Mortgage After Short Sales In Chicago
This Article On Mortgage After Short Sales In Chicago Was Written By Julie Hayward Of Chicago Based EDGE REALTY LLC
Julie Hayward Covers More on Mortgage After Short Sales In Chicago
Interview with Jeff Wolff, President of Illinois Distressed Property Solutions. Jeff has been in the business for over 15 years and negotiated hundreds of short sales with multiple lenders and knows about qualifying for mortgage after short sales in Chicago. Here he provides his expertise on the most commonly asked questions regarding Mortgage After Short Sales In Chicago. Here is a question and answer session between Jeff Wolff and Chicago Real Estate Agent Rock Star Julie Hayward about FAQ and Answers on Mortgage After Short Sales In Chicago :
- QUESTION: Why should I do a short sale vs. foreclosure?
- A short sale is the best option for your credit. Though it will impact your credit if payments are missed until closing, your credit will start repairing itself once the short sale is complete.
- A Deed in Lieu (DIL) is a secondary option usually offered by the lender if the short sale process does not attract a buyer for the property.
- A foreclosure on your record is most damaging in many ways:. It puts a judgment against the borrower(s) for the deficiency balance that the lender can come back after the buyer for up to 10 years.
- If a second lien holder is part of the short sale, they almost always sue the borrower(s) for their deficiency balance, causing the borrowers to take other action such as bankruptcy.
- QUESTION: My bank offered cash for keys. Can I get a larger seller’s concession if I do a short sale?
- This all depends on the investor who owns your loan. Typical relocation incentives from Fannie Mae/Freddie Mac are $3000. FHA loans start at $3000 but are often reduced to meet the net of a short sale. If the investor is someone other than those three, a current program, if qualified, is the HAFA Short Sale program with relocation incentives up to $10,000.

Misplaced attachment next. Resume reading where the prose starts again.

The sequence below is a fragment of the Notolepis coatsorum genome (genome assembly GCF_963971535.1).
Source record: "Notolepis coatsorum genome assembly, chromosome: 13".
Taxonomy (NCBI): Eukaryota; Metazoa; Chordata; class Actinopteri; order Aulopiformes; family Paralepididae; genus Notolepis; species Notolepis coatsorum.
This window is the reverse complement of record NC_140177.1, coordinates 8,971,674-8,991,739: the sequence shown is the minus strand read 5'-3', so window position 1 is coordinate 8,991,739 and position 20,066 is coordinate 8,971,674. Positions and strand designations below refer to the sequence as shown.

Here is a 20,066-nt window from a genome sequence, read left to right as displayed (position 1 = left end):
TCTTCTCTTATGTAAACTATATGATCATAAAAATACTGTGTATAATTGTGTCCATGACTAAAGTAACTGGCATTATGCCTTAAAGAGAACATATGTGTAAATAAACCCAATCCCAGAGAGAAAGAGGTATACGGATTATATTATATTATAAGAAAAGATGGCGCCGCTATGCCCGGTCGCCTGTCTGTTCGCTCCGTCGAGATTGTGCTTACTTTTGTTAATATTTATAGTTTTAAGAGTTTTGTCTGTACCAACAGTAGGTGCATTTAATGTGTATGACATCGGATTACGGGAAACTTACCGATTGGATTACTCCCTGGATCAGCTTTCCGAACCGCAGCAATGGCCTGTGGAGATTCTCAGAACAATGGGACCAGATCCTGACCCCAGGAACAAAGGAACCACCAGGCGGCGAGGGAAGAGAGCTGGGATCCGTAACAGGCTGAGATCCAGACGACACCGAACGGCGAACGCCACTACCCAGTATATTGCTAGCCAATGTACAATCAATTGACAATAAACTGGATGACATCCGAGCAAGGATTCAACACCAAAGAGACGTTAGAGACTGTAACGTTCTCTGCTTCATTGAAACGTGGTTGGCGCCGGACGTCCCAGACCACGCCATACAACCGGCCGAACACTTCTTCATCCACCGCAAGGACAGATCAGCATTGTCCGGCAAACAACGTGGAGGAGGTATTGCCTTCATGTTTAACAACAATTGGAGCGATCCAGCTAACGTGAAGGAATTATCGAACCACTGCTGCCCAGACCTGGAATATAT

- QUESTION: How long does approval usually take?
- Typical short sales take about 90-120 days. FHA loans typically take more than 6 months due to strict guidelines.
- QUESTION: What is the process and what is important to know about the process?
- We always pre-qualify a seller as to whether they will qualify. The number one question is: what is your hardship?
- QUESTION: My auction date is less than a month away. Can I still do a short sale?
- In most cases yes, but you have to act quickly and provide the required paperwork to the lender. The property needs to be listed and your short sale team in place with third party authorization.
- QUESTION: If I get the paperwork in by the required date, will it stop the auction?
- This all differs by lender and the investor who owns your loan. It also depends on the county your property is in. It’s best to make the decision to do short sale before an auction is set. If this isn’t possible, your best chance of success is greater than 25 days before auction.
- QUESTION: My short sale got approved. What if I can’t find a new home by the approval deadline?
- Once a short sale starts, I advise the sellers they need to have an idea where they may move next. There should be a minimum of 90 days from the time the property is listed before a closing. A future landlord should understand you have suffered and your credit score is going to be lower but you took the initiative to short sale and start anew and landlords are fairly reasonable if you explain properly. There have been millions of homeowners who have had to short sale in this country and had to find a rental with lower credit.